However, the remaining three-fifths of the rotation comes bearing mostly bad news right now. CC’s Harrison Jozwiak explained yesterday how Wade LeBlanc seems to be trending in the opposite direction from Milone. LeBlanc’s 2020 season kicked off with a pair of good starts—well, one decent one (5.2 innings of four-run ball against Boston) and one great one (5.1 innings with one run allowed against Tampa Bay). However, LeBlanc’s last three outings have been, as they say, nasty, brutish, and short, averaging just three-plus innings in length and almost five earned runs a pop. The walks are going up, and so are the flyball/groundball ratio and home runs allowed per nine innings.

As Harrison also pointed out, the only Orioles starter with a higher HR/9 than LeBlanc’s 2.1 mark is Asher Wojciechowski at 2.4. WoJo is a source of great frustration because his starts are, literally, so hit-or-miss. Everybody remembers how WoJo randomly owned the Boston Red Sox in 2019? He faced them three times and shut them out twice. It was amazing. Well, it didn’t happen in last night’s game against Boston. Instead, WoJo was pulled after allowing three runs in 3.2 innings. A few of those runs, as radio announcer Geoff Arnold pointed out, were kind of crappy luck. What was not just bad luck were the 80-plus pitches WoJo threw, an average of over 20 an inning. Add to that an average of almost 3 walks a game, and it’s no wonder he’s not giving the bullpen any rest.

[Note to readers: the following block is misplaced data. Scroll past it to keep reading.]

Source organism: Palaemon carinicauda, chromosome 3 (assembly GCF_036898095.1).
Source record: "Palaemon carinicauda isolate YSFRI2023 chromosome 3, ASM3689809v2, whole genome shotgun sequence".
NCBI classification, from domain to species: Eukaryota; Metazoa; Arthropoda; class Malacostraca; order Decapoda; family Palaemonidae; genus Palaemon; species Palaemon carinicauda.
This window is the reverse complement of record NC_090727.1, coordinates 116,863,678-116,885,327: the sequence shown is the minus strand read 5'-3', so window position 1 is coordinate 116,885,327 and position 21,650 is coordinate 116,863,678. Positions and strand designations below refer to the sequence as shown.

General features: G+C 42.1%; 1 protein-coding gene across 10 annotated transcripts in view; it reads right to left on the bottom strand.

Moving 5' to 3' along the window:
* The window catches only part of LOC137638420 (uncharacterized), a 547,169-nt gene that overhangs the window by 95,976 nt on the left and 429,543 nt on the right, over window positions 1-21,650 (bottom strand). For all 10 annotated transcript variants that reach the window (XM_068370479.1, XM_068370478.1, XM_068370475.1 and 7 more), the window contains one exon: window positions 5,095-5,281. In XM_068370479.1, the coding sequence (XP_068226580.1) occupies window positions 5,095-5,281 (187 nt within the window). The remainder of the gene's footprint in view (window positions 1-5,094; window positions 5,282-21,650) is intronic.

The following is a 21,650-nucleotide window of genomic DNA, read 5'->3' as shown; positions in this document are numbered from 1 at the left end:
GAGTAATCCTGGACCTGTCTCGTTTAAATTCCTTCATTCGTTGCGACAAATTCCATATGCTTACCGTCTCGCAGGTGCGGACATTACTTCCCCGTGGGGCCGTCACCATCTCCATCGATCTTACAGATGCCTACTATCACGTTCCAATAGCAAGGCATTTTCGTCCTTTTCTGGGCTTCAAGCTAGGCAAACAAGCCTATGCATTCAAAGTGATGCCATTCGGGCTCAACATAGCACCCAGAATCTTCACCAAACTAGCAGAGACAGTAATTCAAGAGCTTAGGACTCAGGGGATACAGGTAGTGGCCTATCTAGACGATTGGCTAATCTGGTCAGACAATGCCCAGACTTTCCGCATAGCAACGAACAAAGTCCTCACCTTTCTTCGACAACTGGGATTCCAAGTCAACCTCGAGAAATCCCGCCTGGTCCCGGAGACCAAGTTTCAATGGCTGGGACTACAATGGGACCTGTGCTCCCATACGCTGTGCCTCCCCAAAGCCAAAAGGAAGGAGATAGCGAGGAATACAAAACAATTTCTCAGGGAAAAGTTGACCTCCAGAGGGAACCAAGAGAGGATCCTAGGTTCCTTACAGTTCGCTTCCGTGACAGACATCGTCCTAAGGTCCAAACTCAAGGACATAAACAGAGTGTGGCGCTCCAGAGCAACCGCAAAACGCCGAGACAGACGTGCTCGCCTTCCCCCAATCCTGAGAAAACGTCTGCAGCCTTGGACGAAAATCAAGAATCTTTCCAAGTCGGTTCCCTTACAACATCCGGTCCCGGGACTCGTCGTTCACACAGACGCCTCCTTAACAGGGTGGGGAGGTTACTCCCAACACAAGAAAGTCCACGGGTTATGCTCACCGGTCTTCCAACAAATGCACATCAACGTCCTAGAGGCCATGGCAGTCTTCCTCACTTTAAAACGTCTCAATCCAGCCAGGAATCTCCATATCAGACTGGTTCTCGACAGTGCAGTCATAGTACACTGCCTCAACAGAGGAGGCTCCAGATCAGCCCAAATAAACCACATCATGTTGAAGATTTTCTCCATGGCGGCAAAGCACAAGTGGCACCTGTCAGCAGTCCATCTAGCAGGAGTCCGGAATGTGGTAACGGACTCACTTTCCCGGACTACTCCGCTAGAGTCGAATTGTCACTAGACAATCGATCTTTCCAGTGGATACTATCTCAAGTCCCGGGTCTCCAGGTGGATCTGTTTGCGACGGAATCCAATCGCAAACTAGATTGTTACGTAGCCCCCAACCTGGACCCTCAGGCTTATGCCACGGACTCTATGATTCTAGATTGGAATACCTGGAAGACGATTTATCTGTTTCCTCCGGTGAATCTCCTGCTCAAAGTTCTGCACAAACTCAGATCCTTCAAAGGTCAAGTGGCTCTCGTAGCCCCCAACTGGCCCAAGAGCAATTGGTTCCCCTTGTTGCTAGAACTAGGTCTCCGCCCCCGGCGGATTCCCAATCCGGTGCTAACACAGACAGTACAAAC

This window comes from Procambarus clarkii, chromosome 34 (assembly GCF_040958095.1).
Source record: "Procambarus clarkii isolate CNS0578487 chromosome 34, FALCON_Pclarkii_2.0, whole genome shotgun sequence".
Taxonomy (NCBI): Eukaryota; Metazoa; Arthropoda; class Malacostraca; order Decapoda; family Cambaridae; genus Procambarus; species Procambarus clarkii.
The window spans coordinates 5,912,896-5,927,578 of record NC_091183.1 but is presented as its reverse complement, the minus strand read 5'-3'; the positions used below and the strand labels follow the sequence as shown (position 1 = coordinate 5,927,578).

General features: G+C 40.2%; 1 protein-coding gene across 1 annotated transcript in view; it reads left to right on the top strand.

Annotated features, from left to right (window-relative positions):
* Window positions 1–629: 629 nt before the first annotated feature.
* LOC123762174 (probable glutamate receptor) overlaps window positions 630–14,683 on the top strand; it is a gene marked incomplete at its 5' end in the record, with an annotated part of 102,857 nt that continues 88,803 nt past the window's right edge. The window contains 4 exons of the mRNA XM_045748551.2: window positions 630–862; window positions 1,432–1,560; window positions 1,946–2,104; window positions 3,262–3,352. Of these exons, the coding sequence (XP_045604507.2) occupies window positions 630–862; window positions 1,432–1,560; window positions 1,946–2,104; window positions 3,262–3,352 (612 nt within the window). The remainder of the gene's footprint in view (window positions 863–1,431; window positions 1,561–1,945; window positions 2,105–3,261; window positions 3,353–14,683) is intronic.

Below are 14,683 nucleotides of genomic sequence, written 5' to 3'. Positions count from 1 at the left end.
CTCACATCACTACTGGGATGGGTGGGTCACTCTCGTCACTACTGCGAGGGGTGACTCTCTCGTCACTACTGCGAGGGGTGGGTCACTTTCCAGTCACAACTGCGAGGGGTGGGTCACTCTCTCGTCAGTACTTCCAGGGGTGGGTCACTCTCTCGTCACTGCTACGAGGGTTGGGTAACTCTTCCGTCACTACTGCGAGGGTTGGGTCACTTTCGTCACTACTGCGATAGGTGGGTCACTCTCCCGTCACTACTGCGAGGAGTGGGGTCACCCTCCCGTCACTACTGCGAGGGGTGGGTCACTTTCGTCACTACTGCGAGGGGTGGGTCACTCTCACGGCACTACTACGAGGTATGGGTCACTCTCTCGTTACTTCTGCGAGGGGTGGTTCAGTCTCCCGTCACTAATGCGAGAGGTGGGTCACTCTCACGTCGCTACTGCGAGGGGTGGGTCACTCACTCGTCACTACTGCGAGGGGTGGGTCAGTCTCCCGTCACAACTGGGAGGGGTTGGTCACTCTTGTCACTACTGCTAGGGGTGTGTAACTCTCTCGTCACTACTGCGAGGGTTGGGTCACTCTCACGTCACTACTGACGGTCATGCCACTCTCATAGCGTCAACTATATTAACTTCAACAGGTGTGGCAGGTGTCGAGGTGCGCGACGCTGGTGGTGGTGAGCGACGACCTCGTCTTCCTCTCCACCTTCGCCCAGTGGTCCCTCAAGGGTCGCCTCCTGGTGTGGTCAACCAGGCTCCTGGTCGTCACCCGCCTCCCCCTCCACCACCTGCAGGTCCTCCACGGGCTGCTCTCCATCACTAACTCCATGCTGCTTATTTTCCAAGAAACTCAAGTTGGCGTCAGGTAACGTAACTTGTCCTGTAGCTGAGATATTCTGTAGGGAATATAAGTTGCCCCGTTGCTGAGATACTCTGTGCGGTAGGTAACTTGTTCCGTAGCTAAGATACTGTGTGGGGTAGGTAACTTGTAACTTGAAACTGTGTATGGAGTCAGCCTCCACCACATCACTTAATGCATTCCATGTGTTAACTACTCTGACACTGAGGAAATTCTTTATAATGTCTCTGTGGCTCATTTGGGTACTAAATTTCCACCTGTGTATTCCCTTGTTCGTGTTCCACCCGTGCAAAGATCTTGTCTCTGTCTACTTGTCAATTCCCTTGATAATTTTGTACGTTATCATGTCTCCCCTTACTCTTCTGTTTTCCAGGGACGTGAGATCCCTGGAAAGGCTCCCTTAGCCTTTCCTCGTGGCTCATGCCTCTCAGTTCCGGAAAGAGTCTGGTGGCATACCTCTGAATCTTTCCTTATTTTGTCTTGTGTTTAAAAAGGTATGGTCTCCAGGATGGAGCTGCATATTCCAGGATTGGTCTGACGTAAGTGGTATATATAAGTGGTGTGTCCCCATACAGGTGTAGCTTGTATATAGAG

Finally there is John Means, who’s pitched all of three times this season. Before the season, it was no joke to say that Orioles fans’ hopes for the rotation rested on his shoulders. On July 20, FanGraphs’ Paul Sporer wrote:

John Means Business.

I’m tempted to end the Orioles section here and see if it flies, but I doubt it will. That said, I have a hard time finding much else to say about Baltimore’s pitching in 2020.

It really is too soon to say what’s going on with Means. He’s had two very rough starts sandwiched around one good one, and he missed time earlier this season with a sore elbow. His FIP (6.54) and WHIP (1.304) are both enormously inflated, as is his rate of home runs allowed per nine innings (2.3). But his stuff looks better, faster and maybe even sharper. It’s still too soon to push the panic button on John Means.

Here’s the good news: overall, the Orioles’ team pitching stats (especially ERA, and hits/walks/home runs per nine innings) remain not-bad, lifted up by greater-than-expected consistency from the bullpen. And based on career statistics, we can probably expect continued strong starts from Alex Cobb (for as long as he remains an Oriole) and improvement from John Means. All of this is kind of gravy for a team that wasn’t supposed to compete at all.

On the other hand, being realistic about what awaits this team going forward, the Orioles’ recent downturn reflects, in large part, the realities of a rotation lacking in talent. Asher Wojciechowski, Tommy Milone, and Wade LeBlanc are performing at more-or-less career levels. This means that the Orioles’ struggles will continue unless the team does what it did the first few weeks and overperforms at the plate. There will be bright spots on the roster; the question is whether continued pitching struggles overall will drown those performances out.